Names change, too, for political and cultural reasons. This is most obviously and importantly the case when it comes to Aboriginal group names. Almost universally in North America the names that people of European descent use to identify Aboriginal groups are not the ones First Nations themselves prefer. This situation began changing about thirty years ago and this text contributes to that process by employing nomenclature preferred by Aboriginal peoples. Why is it important to do so? Because most of those European-devised names are artifacts of colonial power or terms of disrespect. “Thompson Indians” is obviously not the name that the Nlaka’pamux gave to themselves. Some Aboriginal names, such as “Eskimo” in fact derive from negative, xenophobic epithets used by their neighbours and rivals. The term “Indian” itself is evidence of European confusion and ignorance, a reminder that 15th century travellers were hoping to reach India and not the Americas.
As a rule, then, the current nomenclature officially endorsed by the people themselves is used here. In the first usage (and where it seems appropriate to do so) the most well-known alternative is presented as well. For example: Anishinaabe (aka: Ojibwa); Wendat (Huron), Heiltsuk (Bella Bella). Some nomenclature offers several options and some of those are too useful to abandon. For example, the Haudenosaunee (aka: Five Nations Iroquois) are also known as the League of Five Nations, which works rather well in its own right.
Exceptions are made to these rules throughout the text for the Cree. The term “Cree” derives from French terms (Kristineaux , Kiristinous , Kilistinous) which may, themselves, be descended from names given them by their Aboriginal neighbours. The Cree in the pre- and proto-contact eras can be described as three cultures: Swampy, Woodland, and Plains. Each of these had a variety of alternate names. The Swampy Cree, for example, appear in European documents as West Main Cree and Lowland Cree and they describe themselves as Maskiki Wi Iniwak, Mushkegowuk, from which we derive Muskegon. There are eastern and western divisions within the Swampy Cree, which further complicates matters, as does migration across those two divisions. The Woodland Cree are similarly divisible between the Woods and the Rocky Cree, and nomenclature divides in this case between Sakāwithiniwak and Nîhithaw. The Plains Cree refer to themselves as nêhiyawak. Given the enormous territory in which the historic Cree were dominant — from the Rocky Mountains to Labrador — it is unsurprising to find significant differences in identities among these Algonkian-speakers, even at the dialect level. There is, however, a historic and pre-contact continuity across the Cree range and for that reason and to avoid confusion, the decision has been made to perpetuate the mis-label, “Cree.” For the purposes of understanding the different experiences of the fur trade in different eco-systems, the established modifiers survive as well: Swampy, Woodland, and Plains.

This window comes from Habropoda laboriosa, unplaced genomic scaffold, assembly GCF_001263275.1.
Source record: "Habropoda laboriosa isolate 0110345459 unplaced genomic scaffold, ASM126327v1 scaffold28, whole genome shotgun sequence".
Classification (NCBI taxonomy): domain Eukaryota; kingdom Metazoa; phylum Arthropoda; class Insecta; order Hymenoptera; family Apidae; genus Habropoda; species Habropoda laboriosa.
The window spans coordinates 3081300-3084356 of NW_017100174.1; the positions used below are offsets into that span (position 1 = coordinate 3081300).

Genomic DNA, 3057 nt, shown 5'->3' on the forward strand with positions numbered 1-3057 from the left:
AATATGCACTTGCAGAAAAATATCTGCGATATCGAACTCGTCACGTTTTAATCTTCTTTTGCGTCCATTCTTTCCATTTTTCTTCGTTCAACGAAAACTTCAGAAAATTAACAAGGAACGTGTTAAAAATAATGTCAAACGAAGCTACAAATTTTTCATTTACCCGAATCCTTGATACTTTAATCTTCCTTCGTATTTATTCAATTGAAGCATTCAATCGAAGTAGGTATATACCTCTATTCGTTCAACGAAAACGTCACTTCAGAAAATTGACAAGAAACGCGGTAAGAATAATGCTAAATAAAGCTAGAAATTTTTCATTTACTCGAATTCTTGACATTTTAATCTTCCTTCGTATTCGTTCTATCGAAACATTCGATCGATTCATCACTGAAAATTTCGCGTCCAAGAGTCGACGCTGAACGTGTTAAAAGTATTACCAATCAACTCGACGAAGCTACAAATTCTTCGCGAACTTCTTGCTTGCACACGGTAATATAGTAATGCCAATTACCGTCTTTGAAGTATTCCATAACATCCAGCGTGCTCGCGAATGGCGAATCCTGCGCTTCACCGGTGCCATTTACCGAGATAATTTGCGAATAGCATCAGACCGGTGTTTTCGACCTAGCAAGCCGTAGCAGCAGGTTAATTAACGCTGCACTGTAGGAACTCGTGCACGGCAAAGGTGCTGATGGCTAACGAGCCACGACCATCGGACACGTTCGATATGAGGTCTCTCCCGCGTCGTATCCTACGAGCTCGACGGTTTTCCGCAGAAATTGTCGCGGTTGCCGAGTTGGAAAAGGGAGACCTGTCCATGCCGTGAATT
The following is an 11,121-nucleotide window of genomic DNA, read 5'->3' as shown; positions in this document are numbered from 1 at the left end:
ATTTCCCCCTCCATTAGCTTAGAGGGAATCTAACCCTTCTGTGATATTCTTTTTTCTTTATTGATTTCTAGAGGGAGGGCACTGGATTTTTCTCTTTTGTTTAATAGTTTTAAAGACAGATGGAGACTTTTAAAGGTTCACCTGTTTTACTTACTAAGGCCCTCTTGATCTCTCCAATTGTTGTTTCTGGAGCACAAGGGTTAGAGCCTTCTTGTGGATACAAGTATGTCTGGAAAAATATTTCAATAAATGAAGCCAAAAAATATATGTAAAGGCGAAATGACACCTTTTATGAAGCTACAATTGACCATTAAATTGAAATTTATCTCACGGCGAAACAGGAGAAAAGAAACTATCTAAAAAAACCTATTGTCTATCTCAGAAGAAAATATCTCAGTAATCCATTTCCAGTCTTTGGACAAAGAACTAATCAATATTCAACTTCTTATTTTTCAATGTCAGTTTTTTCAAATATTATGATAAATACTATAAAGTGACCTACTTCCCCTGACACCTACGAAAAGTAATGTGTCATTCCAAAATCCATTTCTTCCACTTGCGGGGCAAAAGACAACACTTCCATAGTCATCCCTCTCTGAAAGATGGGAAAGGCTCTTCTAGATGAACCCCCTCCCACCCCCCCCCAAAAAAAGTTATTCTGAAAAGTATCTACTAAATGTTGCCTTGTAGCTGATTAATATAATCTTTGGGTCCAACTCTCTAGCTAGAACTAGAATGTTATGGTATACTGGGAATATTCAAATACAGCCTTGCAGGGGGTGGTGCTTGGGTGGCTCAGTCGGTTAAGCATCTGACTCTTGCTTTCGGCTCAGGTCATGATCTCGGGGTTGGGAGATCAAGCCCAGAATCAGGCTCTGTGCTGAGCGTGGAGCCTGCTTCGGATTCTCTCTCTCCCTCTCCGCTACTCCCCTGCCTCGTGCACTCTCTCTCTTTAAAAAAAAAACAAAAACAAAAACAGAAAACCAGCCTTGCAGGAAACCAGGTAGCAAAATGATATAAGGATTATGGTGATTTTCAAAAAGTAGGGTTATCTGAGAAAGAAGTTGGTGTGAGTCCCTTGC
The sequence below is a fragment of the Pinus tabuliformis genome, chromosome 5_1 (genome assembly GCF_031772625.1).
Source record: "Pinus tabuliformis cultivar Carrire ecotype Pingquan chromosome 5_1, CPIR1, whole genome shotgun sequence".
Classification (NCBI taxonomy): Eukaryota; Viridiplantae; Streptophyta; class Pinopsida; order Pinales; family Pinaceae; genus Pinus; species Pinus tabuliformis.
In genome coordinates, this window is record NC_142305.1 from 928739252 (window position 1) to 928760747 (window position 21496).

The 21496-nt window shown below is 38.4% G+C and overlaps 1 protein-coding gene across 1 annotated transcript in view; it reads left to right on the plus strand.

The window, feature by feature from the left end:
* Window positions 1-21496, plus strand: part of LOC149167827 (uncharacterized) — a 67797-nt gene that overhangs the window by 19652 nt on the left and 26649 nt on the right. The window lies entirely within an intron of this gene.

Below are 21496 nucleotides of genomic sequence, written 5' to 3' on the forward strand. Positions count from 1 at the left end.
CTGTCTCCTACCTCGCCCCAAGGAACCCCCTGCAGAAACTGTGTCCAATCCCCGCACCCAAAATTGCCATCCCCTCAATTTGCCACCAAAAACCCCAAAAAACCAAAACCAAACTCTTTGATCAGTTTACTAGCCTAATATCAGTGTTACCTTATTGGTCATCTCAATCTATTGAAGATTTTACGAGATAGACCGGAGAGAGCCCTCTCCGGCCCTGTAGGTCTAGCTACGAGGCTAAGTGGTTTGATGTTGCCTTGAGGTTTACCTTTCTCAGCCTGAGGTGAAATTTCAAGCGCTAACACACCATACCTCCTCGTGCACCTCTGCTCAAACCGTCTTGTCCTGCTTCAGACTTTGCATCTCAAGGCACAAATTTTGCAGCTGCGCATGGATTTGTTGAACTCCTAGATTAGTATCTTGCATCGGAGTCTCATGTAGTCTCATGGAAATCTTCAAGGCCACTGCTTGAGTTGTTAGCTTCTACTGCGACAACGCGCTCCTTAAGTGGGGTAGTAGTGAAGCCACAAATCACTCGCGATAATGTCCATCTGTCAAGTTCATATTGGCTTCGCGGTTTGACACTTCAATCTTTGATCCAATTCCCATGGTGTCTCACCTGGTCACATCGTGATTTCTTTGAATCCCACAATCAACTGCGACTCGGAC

Think Like a Historian
The past doesn’t explain the present. For the most part the past doesn’t even care about the present. What history reveals is complex and competing values and needs. How people dealt with those wrinkles and puzzles in the past demonstrates both their genius and their frailties. Those are the things we learn from the past and mostly they have to do with what it means to be human.